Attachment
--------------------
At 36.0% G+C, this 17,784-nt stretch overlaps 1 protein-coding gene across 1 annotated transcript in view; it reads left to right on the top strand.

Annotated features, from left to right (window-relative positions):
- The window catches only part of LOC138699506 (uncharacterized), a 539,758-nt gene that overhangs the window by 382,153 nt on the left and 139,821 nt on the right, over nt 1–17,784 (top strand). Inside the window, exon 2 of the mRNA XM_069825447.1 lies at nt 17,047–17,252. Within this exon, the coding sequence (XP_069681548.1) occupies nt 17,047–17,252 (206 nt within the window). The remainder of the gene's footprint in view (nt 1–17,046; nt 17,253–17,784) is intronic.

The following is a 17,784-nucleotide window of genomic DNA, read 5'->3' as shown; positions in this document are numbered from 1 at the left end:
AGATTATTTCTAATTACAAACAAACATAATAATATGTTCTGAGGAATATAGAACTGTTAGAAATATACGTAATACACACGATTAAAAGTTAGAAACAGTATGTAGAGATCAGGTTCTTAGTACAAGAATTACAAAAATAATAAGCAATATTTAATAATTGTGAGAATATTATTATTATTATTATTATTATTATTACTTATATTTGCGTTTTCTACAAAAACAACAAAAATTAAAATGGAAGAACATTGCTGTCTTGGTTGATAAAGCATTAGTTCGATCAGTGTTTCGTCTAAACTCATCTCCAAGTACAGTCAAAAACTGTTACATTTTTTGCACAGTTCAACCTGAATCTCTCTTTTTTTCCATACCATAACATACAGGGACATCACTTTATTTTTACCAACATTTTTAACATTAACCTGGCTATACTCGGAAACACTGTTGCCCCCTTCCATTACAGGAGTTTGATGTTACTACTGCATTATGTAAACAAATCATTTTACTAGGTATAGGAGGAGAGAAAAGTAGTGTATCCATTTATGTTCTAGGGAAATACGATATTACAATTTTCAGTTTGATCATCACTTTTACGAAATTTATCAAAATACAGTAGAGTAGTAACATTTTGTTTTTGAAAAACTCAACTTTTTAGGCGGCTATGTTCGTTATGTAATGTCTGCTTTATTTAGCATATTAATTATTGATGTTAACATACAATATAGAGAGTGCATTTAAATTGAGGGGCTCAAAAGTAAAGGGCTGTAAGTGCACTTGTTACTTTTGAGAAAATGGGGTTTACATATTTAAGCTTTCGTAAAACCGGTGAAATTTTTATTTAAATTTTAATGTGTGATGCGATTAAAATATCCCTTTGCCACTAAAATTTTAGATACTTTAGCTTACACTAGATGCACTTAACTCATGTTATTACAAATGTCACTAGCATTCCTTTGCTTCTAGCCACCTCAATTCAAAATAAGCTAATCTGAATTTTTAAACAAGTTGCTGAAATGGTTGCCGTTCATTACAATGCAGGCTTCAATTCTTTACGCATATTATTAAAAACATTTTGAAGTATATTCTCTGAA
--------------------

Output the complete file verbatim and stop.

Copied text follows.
At 36.0% G+C, this 17,784-nt stretch overlaps 1 protein-coding gene across 1 annotated transcript in view; it reads left to right on the top strand.

Annotated features, from left to right (window-relative positions):
- The window catches only part of LOC138699506 (uncharacterized), a 539,758-nt gene that overhangs the window by 382,153 nt on the left and 139,821 nt on the right, over nt 1–17,784 (top strand). Inside the window, exon 2 of the mRNA XM_069825447.1 lies at nt 17,047–17,252. Within this exon, the coding sequence (XP_069681548.1) occupies nt 17,047–17,252 (206 nt within the window). The remainder of the gene's footprint in view (nt 1–17,046; nt 17,253–17,784) is intronic.

The following is a 17,784-nucleotide window of genomic DNA, read 5'->3' as shown; positions in this document are numbered from 1 at the left end:
AGATTATTTCTAATTACAAACAAACATAATAATATGTTCTGAGGAATATAGAACTGTTAGAAATATACGTAATACACACGATTAAAAGTTAGAAACAGTATGTAGAGATCAGGTTCTTAGTACAAGAATTACAAAAATAATAAGCAATATTTAATAATTGTGAGAATATTATTATTATTATTATTATTATTATTACTTATATTTGCGTTTTCTACAAAAACAACAAAAATTAAAATGGAAGAACATTGCTGTCTTGGTTGATAAAGCATTAGTTCGATCAGTGTTTCGTCTAAACTCATCTCCAAGTACAGTCAAAAACTGTTACATTTTTTGCACAGTTCAACCTGAATCTCTCTTTTTTTCCATACCATAACATACAGGGACATCACTTTATTTTTACCAACATTTTTAACATTAACCTGGCTATACTCGGAAACACTGTTGCCCCCTTCCATTACAGGAGTTTGATGTTACTACTGCATTATGTAAACAAATCATTTTACTAGGTATAGGAGGAGAGAAAAGTAGTGTATCCATTTATGTTCTAGGGAAATACGATATTACAATTTTCAGTTTGATCATCACTTTTACGAAATTTATCAAAATACAGTAGAGTAGTAACATTTTGTTTTTGAAAAACTCAACTTTTTAGGCGGCTATGTTCGTTATGTAATGTCTGCTTTATTTAGCATATTAATTATTGATGTTAACATACAATATAGAGAGTGCATTTAAATTGAGGGGCTCAAAAGTAAAGGGCTGTAAGTGCACTTGTTACTTTTGAGAAAATGGGGTTTACATATTTAAGCTTTCGTAAAACCGGTGAAATTTTTATTTAAATTTTAATGTGTGATGCGATTAAAATATCCCTTTGCCACTAAAATTTTAGATACTTTAGCTTACACTAGATGCACTTAACTCATGTTATTACAAATGTCACTAGCATTCCTTTGCTTCTAGCCACCTCAATTCAAAATAAGCTAATCTGAATTTTTAAACAAGTTGCTGAAATGGTTGCCGTTCATTACAATGCAGGCTTCAATTCTTTACGCATATTATTAAAAACATTTTGAAGTATATTCTCTGAA